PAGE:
Congress wants answers from Amazon on facial-recognition technology

House Democrats are asking for details about law enforcement use.

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Dan Thornberg / EyeEm via Getty Images
Dan Thornberg / EyeEm via Getty Images

Amazon's controversial face-recognition technology is being tested and used by the Orlando police department, and apparently Congress isn't happy about that. Two members of the House of Representatives, Keith Ellison (D-MN) and Emanuel Cleaver (D-MO), have sent Jeff Bezos a letter demanding he explain exactly how the tech, called Rekognition, is being used by law enforcement.

The Intercept was provided a copy of the letter before was publicly released. You can read it for yourself here. In it, they ask Bezos what law enforcement agencies are using the software, who Amazon has offered Rekognition to, information about error rates and bias and how Amazon is making sure its software isn't used to further systems that disproportionately impact protected groups. The letter requests answers by June 20th.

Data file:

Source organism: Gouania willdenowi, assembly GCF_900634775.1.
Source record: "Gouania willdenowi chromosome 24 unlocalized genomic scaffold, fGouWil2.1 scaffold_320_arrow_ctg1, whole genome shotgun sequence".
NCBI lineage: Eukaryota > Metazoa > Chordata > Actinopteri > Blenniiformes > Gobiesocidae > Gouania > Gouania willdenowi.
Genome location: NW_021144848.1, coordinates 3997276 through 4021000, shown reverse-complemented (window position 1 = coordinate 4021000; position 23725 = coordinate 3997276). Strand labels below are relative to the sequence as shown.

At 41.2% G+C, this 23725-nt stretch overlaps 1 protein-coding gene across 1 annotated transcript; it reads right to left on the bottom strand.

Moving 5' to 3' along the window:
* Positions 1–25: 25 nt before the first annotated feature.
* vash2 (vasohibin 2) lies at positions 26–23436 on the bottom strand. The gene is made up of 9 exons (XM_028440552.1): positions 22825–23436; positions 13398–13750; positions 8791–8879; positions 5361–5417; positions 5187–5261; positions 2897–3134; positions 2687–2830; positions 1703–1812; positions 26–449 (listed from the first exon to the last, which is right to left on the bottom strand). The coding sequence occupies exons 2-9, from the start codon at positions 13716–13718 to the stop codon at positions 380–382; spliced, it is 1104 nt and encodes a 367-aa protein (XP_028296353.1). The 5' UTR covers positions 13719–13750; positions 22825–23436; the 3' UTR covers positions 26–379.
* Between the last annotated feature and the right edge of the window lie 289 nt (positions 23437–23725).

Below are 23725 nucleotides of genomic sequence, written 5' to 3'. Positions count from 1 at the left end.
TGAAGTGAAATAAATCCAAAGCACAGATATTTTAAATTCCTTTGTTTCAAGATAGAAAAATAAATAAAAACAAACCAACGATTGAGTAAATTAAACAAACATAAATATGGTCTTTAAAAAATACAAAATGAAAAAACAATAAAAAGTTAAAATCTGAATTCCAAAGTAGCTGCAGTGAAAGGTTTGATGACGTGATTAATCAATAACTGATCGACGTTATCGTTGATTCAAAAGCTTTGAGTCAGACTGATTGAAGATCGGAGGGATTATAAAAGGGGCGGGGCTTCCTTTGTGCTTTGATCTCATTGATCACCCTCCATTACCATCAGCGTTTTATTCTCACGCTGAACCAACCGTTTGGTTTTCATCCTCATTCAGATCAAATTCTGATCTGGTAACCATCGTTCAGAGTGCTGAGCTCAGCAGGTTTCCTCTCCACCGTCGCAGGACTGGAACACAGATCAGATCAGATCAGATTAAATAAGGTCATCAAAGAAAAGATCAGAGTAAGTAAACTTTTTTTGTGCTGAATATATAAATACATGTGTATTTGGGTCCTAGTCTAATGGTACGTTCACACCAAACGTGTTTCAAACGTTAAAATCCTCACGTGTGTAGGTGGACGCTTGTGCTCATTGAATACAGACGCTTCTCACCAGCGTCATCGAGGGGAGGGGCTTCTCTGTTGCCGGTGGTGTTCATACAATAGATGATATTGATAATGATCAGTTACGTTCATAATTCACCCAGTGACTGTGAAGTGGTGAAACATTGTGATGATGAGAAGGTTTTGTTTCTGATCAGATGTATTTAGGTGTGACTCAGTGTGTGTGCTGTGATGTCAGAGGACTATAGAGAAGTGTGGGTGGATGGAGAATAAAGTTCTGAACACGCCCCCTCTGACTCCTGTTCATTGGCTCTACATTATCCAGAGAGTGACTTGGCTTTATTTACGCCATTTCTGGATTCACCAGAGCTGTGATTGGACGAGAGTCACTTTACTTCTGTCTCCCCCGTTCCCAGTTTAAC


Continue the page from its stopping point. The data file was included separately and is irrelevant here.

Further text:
There's a lot of concern about the use of this kind of tech by law enforcement officers. Specifically, who and what governs how it is used? Could it be used to track people based on race, or to unlawfully follow immigrants? This is what privacy groups are concerned about, and likely why House Democrats are asking Bezos for answers.

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